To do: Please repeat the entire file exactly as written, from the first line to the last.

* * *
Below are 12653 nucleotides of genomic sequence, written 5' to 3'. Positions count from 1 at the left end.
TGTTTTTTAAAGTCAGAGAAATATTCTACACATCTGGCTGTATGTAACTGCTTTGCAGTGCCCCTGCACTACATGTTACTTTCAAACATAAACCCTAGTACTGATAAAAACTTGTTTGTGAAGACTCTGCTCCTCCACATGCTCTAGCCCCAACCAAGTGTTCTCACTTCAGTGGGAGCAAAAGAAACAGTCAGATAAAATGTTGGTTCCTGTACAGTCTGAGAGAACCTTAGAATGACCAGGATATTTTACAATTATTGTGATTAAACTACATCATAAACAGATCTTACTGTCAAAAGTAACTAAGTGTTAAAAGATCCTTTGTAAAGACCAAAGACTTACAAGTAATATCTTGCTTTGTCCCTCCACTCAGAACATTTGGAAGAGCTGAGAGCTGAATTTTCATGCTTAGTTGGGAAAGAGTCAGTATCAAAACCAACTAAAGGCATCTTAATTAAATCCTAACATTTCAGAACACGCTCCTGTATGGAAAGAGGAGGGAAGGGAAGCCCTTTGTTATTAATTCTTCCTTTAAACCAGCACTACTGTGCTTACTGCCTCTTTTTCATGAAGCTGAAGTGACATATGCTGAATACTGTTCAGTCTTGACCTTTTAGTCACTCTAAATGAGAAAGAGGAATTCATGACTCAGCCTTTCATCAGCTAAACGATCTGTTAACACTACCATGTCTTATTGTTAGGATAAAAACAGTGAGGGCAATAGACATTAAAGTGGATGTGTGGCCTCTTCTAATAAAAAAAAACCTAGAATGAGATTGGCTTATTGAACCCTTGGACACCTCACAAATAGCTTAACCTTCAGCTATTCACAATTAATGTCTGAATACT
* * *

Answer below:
Below are 12653 nucleotides of genomic sequence, written 5' to 3'. Positions count from 1 at the left end.
TGTTTTTTAAAGTCAGAGAAATATTCTACACATCTGGCTGTATGTAACTGCTTTGCAGTGCCCCTGCACTACATGTTACTTTCAAACATAAACCCTAGTACTGATAAAAACTTGTTTGTGAAGACTCTGCTCCTCCACATGCTCTAGCCCCAACCAAGTGTTCTCACTTCAGTGGGAGCAAAAGAAACAGTCAGATAAAATGTTGGTTCCTGTACAGTCTGAGAGAACCTTAGAATGACCAGGATATTTTACAATTATTGTGATTAAACTACATCATAAACAGATCTTACTGTCAAAAGTAACTAAGTGTTAAAAGATCCTTTGTAAAGACCAAAGACTTACAAGTAATATCTTGCTTTGTCCCTCCACTCAGAACATTTGGAAGAGCTGAGAGCTGAATTTTCATGCTTAGTTGGGAAAGAGTCAGTATCAAAACCAACTAAAGGCATCTTAATTAAATCCTAACATTTCAGAACACGCTCCTGTATGGAAAGAGGAGGGAAGGGAAGCCCTTTGTTATTAATTCTTCCTTTAAACCAGCACTACTGTGCTTACTGCCTCTTTTTCATGAAGCTGAAGTGACATATGCTGAATACTGTTCAGTCTTGACCTTTTAGTCACTCTAAATGAGAAAGAGGAATTCATGACTCAGCCTTTCATCAGCTAAACGATCTGTTAACACTACCATGTCTTATTGTTAGGATAAAAACAGTGAGGGCAATAGACATTAAAGTGGATGTGTGGCCTCTTCTAATAAAAAAAAACCTAGAATGAGATTGGCTTATTGAACCCTTGGACACCTCACAAATAGCTTAACCTTCAGCTATTCACAATTAATGTCTGAATACT